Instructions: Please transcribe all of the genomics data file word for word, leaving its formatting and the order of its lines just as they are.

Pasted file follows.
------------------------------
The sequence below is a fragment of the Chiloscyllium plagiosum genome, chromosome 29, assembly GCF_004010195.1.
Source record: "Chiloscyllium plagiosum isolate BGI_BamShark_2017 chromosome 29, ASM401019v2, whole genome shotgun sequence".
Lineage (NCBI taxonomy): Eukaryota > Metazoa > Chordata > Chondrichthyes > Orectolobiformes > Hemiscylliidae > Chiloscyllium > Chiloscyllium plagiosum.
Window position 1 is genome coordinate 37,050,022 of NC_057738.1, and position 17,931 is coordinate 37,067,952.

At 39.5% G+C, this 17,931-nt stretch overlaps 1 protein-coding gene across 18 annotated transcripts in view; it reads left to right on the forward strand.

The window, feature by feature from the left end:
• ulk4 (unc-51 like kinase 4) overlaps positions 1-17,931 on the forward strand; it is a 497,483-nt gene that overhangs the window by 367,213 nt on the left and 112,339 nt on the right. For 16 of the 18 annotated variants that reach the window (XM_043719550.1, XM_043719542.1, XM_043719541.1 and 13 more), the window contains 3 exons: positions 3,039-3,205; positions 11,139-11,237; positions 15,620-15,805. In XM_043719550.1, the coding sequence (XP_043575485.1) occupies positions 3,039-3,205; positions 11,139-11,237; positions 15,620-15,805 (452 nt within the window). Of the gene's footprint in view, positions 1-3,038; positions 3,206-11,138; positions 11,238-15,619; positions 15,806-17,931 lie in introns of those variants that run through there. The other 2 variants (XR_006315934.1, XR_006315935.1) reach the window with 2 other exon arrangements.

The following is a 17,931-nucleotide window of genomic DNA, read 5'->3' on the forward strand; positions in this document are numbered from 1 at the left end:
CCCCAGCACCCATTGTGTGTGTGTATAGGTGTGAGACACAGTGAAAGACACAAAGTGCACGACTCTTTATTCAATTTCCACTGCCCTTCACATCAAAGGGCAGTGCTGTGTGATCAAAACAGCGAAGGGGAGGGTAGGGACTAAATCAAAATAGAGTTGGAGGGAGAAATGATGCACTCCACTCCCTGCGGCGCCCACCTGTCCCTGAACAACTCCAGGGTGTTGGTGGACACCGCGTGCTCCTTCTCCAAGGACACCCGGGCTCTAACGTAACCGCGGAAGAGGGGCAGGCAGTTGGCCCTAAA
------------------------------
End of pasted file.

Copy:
The sequence below is a fragment of the Chiloscyllium plagiosum genome, chromosome 29, assembly GCF_004010195.1.
Source record: "Chiloscyllium plagiosum isolate BGI_BamShark_2017 chromosome 29, ASM401019v2, whole genome shotgun sequence".
Lineage (NCBI taxonomy): Eukaryota > Metazoa > Chordata > Chondrichthyes > Orectolobiformes > Hemiscylliidae > Chiloscyllium > Chiloscyllium plagiosum.
Window position 1 is genome coordinate 37,050,022 of NC_057738.1, and position 17,931 is coordinate 37,067,952.

At 39.5% G+C, this 17,931-nt stretch overlaps 1 protein-coding gene across 18 annotated transcripts in view; it reads left to right on the forward strand.

The window, feature by feature from the left end:
• ulk4 (unc-51 like kinase 4) overlaps positions 1-17,931 on the forward strand; it is a 497,483-nt gene that overhangs the window by 367,213 nt on the left and 112,339 nt on the right. For 16 of the 18 annotated variants that reach the window (XM_043719550.1, XM_043719542.1, XM_043719541.1 and 13 more), the window contains 3 exons: positions 3,039-3,205; positions 11,139-11,237; positions 15,620-15,805. In XM_043719550.1, the coding sequence (XP_043575485.1) occupies positions 3,039-3,205; positions 11,139-11,237; positions 15,620-15,805 (452 nt within the window). Of the gene's footprint in view, positions 1-3,038; positions 3,206-11,138; positions 11,238-15,619; positions 15,806-17,931 lie in introns of those variants that run through there. The other 2 variants (XR_006315934.1, XR_006315935.1) reach the window with 2 other exon arrangements.

The following is a 17,931-nucleotide window of genomic DNA, read 5'->3' on the forward strand; positions in this document are numbered from 1 at the left end:
CCCCAGCACCCATTGTGTGTGTGTATAGGTGTGAGACACAGTGAAAGACACAAAGTGCACGACTCTTTATTCAATTTCCACTGCCCTTCACATCAAAGGGCAGTGCTGTGTGATCAAAACAGCGAAGGGGAGGGTAGGGACTAAATCAAAATAGAGTTGGAGGGAGAAATGATGCACTCCACTCCCTGCGGCGCCCACCTGTCCCTGAACAACTCCAGGGTGTTGGTGGACACCGCGTGCTCCTTCTCCAAGGACACCCGGGCTCTAACGTAACCGCGGAAGAGGGGCAGGCAGTTGGCCCTAAA